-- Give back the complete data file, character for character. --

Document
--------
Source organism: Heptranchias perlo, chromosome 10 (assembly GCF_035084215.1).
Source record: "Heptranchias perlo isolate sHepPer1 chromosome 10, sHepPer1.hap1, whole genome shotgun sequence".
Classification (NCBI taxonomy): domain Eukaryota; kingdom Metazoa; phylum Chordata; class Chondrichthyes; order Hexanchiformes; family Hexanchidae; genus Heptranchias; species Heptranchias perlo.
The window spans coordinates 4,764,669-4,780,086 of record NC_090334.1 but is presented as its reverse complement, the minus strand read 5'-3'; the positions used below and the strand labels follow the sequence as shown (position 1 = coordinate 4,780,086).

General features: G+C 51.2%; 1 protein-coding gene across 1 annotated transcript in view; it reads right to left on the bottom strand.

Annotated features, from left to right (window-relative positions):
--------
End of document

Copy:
Source organism: Heptranchias perlo, chromosome 10 (assembly GCF_035084215.1).
Source record: "Heptranchias perlo isolate sHepPer1 chromosome 10, sHepPer1.hap1, whole genome shotgun sequence".
Classification (NCBI taxonomy): domain Eukaryota; kingdom Metazoa; phylum Chordata; class Chondrichthyes; order Hexanchiformes; family Hexanchidae; genus Heptranchias; species Heptranchias perlo.
The window spans coordinates 4,764,669-4,780,086 of record NC_090334.1 but is presented as its reverse complement, the minus strand read 5'-3'; the positions used below and the strand labels follow the sequence as shown (position 1 = coordinate 4,780,086).

General features: G+C 51.2%; 1 protein-coding gene across 1 annotated transcript in view; it reads right to left on the bottom strand.

Annotated features, from left to right (window-relative positions):